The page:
Since antiquity, Herodotus has been proclaimed the Father of History and the Father of Lies. Still others have found in Herodotus the origins of western ethnographic writing. Through its primary topic, the wars between Greece and Persia in the early fifth century BCE, Herodotus’ Histories examines the distinctive social, political, and religious characters of the major cultures of the ancient mediterranean world: Greeks, Egyptians, Scythians, Libyans, and Persians. In our course, we will read and discuss the entirety of Herodotus’ Histories, with particular attention to the dialogic variety of narratives—historical, anthropological, philosophical—that constitute the whole. We will take up both Herodotus’ ethnographic accounts and his historical narrative of the wars between Greeks and Persians, with its vivd array of tragic and democratic actors.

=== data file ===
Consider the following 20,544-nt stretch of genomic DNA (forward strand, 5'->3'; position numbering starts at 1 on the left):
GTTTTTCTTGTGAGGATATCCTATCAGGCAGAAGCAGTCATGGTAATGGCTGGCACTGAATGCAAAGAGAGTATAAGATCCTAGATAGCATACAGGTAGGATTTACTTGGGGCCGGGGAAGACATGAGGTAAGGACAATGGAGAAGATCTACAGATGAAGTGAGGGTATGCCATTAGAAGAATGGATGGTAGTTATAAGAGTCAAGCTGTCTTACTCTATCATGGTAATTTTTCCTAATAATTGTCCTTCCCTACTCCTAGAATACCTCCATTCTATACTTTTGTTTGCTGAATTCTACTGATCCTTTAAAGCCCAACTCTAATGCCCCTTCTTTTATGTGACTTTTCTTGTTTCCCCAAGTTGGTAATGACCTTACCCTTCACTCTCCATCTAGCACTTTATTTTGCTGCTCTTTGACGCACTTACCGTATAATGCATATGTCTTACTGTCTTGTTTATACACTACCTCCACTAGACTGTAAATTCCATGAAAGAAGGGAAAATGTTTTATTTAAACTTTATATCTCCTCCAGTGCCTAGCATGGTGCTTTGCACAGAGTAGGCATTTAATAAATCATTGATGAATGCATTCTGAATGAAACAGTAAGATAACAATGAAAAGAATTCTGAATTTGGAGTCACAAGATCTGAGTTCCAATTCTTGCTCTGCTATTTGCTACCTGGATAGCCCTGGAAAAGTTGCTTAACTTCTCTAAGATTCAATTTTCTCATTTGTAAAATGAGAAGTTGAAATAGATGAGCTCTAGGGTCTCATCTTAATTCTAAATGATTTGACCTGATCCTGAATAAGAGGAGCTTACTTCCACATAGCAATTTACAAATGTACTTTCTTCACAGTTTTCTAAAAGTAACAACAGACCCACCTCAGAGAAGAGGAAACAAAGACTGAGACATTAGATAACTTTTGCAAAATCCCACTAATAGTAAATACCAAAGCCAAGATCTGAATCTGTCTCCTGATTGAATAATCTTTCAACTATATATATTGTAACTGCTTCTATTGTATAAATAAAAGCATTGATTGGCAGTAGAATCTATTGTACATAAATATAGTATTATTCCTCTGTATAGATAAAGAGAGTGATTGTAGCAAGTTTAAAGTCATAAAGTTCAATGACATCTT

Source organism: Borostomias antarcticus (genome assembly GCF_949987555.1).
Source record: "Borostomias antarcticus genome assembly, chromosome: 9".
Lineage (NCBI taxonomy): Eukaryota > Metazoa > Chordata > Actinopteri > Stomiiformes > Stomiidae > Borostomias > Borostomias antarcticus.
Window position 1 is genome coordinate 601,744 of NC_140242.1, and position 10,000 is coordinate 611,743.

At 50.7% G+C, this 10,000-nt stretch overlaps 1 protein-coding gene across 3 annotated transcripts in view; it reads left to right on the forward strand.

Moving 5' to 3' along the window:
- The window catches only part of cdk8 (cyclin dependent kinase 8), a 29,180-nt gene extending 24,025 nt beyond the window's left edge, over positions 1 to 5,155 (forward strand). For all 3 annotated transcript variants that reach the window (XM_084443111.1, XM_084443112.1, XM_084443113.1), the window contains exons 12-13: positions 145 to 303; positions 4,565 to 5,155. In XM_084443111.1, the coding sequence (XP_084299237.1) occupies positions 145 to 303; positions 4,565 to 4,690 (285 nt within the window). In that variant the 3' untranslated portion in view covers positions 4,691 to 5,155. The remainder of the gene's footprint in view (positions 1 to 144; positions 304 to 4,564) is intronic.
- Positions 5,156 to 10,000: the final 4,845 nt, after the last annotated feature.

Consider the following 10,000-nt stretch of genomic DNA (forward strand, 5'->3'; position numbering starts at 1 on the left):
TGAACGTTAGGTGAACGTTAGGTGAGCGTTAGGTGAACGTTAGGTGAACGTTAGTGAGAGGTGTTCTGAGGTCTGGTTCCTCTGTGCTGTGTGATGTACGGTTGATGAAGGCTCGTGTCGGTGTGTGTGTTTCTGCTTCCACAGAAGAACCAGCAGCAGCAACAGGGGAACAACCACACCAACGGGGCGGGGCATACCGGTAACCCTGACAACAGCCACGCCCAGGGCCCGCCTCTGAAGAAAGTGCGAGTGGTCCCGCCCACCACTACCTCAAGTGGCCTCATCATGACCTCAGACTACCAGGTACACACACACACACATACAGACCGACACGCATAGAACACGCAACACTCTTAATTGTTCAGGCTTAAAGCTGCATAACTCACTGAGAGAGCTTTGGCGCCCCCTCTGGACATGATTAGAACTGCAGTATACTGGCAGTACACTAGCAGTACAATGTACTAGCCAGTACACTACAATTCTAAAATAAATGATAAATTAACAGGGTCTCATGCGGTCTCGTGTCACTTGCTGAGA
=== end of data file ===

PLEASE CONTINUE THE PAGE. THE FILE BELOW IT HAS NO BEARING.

How does the perspective of the Histories contribute to, and complicate, contemporary notions of exoticism and “otherness”? Is Herodotus a usefully democratic thinker? How does Herodotus construct a history out of travel, hearsay, and participant-observation? What can we learn from Herodotus’ historical method? What is the relation of Herodotus’ Histories to Athenian tragedy?
Throughout our reading and discussion, we will return to questions of Herodotus’ continuing relevance to western ethnographic and historical writing, to the uses and pleasures of exilic thought, and to present possibilities for Herodotean—”mixed”—forms of inquiry and of writing.
Course ScheduleTuesday, 6:30 - 9:30 pm
October 17 — November 14, 2017
4 sessions over 5 weeks.
Class will not meet on November 7th.